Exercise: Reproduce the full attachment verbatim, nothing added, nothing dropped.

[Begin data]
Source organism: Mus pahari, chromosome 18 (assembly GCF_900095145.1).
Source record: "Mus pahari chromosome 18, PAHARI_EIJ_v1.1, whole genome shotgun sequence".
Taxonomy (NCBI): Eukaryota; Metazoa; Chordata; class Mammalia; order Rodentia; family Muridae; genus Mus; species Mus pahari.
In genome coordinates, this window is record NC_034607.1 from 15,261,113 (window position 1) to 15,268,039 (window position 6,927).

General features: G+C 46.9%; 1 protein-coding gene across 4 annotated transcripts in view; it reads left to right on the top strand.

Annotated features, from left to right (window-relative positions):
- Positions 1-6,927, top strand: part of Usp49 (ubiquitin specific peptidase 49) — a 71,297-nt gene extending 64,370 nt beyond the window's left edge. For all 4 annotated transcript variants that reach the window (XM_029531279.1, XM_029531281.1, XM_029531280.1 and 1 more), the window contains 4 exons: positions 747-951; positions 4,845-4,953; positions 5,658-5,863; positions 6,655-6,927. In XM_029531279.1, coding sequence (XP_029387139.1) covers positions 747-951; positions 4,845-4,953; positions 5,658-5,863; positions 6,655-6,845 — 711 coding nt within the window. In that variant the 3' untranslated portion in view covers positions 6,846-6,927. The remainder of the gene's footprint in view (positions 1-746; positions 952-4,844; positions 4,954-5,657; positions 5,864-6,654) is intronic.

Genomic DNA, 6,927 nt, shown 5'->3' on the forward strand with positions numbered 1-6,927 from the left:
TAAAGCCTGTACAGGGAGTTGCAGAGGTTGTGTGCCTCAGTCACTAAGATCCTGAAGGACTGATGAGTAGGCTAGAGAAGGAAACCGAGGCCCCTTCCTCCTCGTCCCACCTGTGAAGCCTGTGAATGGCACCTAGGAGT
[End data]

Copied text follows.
Source organism: Mus pahari, chromosome 18 (assembly GCF_900095145.1).
Source record: "Mus pahari chromosome 18, PAHARI_EIJ_v1.1, whole genome shotgun sequence".
Taxonomy (NCBI): Eukaryota; Metazoa; Chordata; class Mammalia; order Rodentia; family Muridae; genus Mus; species Mus pahari.
In genome coordinates, this window is record NC_034607.1 from 15,261,113 (window position 1) to 15,268,039 (window position 6,927).

General features: G+C 46.9%; 1 protein-coding gene across 4 annotated transcripts in view; it reads left to right on the top strand.

Annotated features, from left to right (window-relative positions):
- Positions 1-6,927, top strand: part of Usp49 (ubiquitin specific peptidase 49) — a 71,297-nt gene extending 64,370 nt beyond the window's left edge. For all 4 annotated transcript variants that reach the window (XM_029531279.1, XM_029531281.1, XM_029531280.1 and 1 more), the window contains 4 exons: positions 747-951; positions 4,845-4,953; positions 5,658-5,863; positions 6,655-6,927. In XM_029531279.1, coding sequence (XP_029387139.1) covers positions 747-951; positions 4,845-4,953; positions 5,658-5,863; positions 6,655-6,845 — 711 coding nt within the window. In that variant the 3' untranslated portion in view covers positions 6,846-6,927. The remainder of the gene's footprint in view (positions 1-746; positions 952-4,844; positions 4,954-5,657; positions 5,864-6,654) is intronic.

Genomic DNA, 6,927 nt, shown 5'->3' on the forward strand with positions numbered 1-6,927 from the left:
TAAAGCCTGTACAGGGAGTTGCAGAGGTTGTGTGCCTCAGTCACTAAGATCCTGAAGGACTGATGAGTAGGCTAGAGAAGGAAACCGAGGCCCCTTCCTCCTCGTCCCACCTGTGAAGCCTGTGAATGGCACCTAGGAGT